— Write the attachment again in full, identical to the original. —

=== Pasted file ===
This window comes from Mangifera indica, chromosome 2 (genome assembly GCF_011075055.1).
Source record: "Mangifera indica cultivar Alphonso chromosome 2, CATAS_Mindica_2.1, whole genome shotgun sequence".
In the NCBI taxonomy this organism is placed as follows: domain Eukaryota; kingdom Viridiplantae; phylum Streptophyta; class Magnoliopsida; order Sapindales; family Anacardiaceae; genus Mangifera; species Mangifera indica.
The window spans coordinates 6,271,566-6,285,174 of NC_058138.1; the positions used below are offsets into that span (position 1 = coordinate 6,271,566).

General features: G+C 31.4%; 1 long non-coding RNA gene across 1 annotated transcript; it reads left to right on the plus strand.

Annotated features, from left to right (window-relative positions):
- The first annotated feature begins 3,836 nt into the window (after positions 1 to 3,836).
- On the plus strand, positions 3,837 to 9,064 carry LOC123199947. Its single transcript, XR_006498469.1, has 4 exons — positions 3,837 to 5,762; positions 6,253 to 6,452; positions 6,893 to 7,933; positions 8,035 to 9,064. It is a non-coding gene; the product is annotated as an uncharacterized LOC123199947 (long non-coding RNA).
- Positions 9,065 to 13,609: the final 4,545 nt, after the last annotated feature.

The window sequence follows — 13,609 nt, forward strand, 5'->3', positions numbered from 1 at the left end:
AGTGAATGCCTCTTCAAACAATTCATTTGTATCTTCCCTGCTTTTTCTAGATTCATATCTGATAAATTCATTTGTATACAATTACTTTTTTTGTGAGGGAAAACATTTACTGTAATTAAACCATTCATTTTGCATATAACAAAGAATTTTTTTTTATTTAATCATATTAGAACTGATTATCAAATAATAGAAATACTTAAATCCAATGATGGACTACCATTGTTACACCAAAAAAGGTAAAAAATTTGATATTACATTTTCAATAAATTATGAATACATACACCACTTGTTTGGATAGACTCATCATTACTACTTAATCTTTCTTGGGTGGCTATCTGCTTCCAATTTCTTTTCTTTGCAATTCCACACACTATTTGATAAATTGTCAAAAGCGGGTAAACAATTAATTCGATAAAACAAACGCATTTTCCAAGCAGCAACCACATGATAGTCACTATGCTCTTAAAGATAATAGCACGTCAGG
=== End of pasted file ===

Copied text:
This window comes from Mangifera indica, chromosome 2 (genome assembly GCF_011075055.1).
Source record: "Mangifera indica cultivar Alphonso chromosome 2, CATAS_Mindica_2.1, whole genome shotgun sequence".
In the NCBI taxonomy this organism is placed as follows: domain Eukaryota; kingdom Viridiplantae; phylum Streptophyta; class Magnoliopsida; order Sapindales; family Anacardiaceae; genus Mangifera; species Mangifera indica.
The window spans coordinates 6,271,566-6,285,174 of NC_058138.1; the positions used below are offsets into that span (position 1 = coordinate 6,271,566).

General features: G+C 31.4%; 1 long non-coding RNA gene across 1 annotated transcript; it reads left to right on the plus strand.

Annotated features, from left to right (window-relative positions):
- The first annotated feature begins 3,836 nt into the window (after positions 1 to 3,836).
- On the plus strand, positions 3,837 to 9,064 carry LOC123199947. Its single transcript, XR_006498469.1, has 4 exons — positions 3,837 to 5,762; positions 6,253 to 6,452; positions 6,893 to 7,933; positions 8,035 to 9,064. It is a non-coding gene; the product is annotated as an uncharacterized LOC123199947 (long non-coding RNA).
- Positions 9,065 to 13,609: the final 4,545 nt, after the last annotated feature.

The window sequence follows — 13,609 nt, forward strand, 5'->3', positions numbered from 1 at the left end:
AGTGAATGCCTCTTCAAACAATTCATTTGTATCTTCCCTGCTTTTTCTAGATTCATATCTGATAAATTCATTTGTATACAATTACTTTTTTTGTGAGGGAAAACATTTACTGTAATTAAACCATTCATTTTGCATATAACAAAGAATTTTTTTTTATTTAATCATATTAGAACTGATTATCAAATAATAGAAATACTTAAATCCAATGATGGACTACCATTGTTACACCAAAAAAGGTAAAAAATTTGATATTACATTTTCAATAAATTATGAATACATACACCACTTGTTTGGATAGACTCATCATTACTACTTAATCTTTCTTGGGTGGCTATCTGCTTCCAATTTCTTTTCTTTGCAATTCCACACACTATTTGATAAATTGTCAAAAGCGGGTAAACAATTAATTCGATAAAACAAACGCATTTTCCAAGCAGCAACCACATGATAGTCACTATGCTCTTAAAGATAATAGCACGTCAGG